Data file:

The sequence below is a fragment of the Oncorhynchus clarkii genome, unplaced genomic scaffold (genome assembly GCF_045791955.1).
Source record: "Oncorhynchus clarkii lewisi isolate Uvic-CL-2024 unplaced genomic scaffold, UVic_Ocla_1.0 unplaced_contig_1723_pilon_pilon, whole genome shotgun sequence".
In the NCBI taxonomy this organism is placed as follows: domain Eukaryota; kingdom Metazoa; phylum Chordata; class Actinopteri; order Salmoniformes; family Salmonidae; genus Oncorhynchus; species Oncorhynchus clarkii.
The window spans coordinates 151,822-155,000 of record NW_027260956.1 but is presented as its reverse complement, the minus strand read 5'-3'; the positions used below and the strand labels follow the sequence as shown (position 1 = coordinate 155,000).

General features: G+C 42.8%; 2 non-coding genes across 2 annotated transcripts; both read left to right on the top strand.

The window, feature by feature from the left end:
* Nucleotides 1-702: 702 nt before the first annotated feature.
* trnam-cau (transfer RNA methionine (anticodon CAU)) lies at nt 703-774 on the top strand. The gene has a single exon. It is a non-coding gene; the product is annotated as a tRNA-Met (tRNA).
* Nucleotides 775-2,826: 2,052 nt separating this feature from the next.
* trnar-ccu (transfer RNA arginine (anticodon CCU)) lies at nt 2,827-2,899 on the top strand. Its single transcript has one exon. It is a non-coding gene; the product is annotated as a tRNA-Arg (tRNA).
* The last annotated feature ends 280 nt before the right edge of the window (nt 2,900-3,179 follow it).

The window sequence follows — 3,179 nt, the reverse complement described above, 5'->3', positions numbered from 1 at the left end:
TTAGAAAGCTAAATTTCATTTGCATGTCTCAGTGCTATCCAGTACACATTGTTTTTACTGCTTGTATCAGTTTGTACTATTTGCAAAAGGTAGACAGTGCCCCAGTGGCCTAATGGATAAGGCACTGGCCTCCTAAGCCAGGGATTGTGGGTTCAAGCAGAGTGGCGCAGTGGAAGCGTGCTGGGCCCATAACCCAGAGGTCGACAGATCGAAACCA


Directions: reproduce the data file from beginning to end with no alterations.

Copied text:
The sequence below is a fragment of the Oncorhynchus clarkii genome, unplaced genomic scaffold (genome assembly GCF_045791955.1).
Source record: "Oncorhynchus clarkii lewisi isolate Uvic-CL-2024 unplaced genomic scaffold, UVic_Ocla_1.0 unplaced_contig_1723_pilon_pilon, whole genome shotgun sequence".
In the NCBI taxonomy this organism is placed as follows: domain Eukaryota; kingdom Metazoa; phylum Chordata; class Actinopteri; order Salmoniformes; family Salmonidae; genus Oncorhynchus; species Oncorhynchus clarkii.
The window spans coordinates 151,822-155,000 of record NW_027260956.1 but is presented as its reverse complement, the minus strand read 5'-3'; the positions used below and the strand labels follow the sequence as shown (position 1 = coordinate 155,000).

General features: G+C 42.8%; 2 non-coding genes across 2 annotated transcripts; both read left to right on the top strand.

The window, feature by feature from the left end:
* Nucleotides 1-702: 702 nt before the first annotated feature.
* trnam-cau (transfer RNA methionine (anticodon CAU)) lies at nt 703-774 on the top strand. The gene has a single exon. It is a non-coding gene; the product is annotated as a tRNA-Met (tRNA).
* Nucleotides 775-2,826: 2,052 nt separating this feature from the next.
* trnar-ccu (transfer RNA arginine (anticodon CCU)) lies at nt 2,827-2,899 on the top strand. Its single transcript has one exon. It is a non-coding gene; the product is annotated as a tRNA-Arg (tRNA).
* The last annotated feature ends 280 nt before the right edge of the window (nt 2,900-3,179 follow it).

The window sequence follows — 3,179 nt, the reverse complement described above, 5'->3', positions numbered from 1 at the left end:
TTAGAAAGCTAAATTTCATTTGCATGTCTCAGTGCTATCCAGTACACATTGTTTTTACTGCTTGTATCAGTTTGTACTATTTGCAAAAGGTAGACAGTGCCCCAGTGGCCTAATGGATAAGGCACTGGCCTCCTAAGCCAGGGATTGTGGGTTCAAGCAGAGTGGCGCAGTGGAAGCGTGCTGGGCCCATAACCCAGAGGTCGACAGATCGAAACCA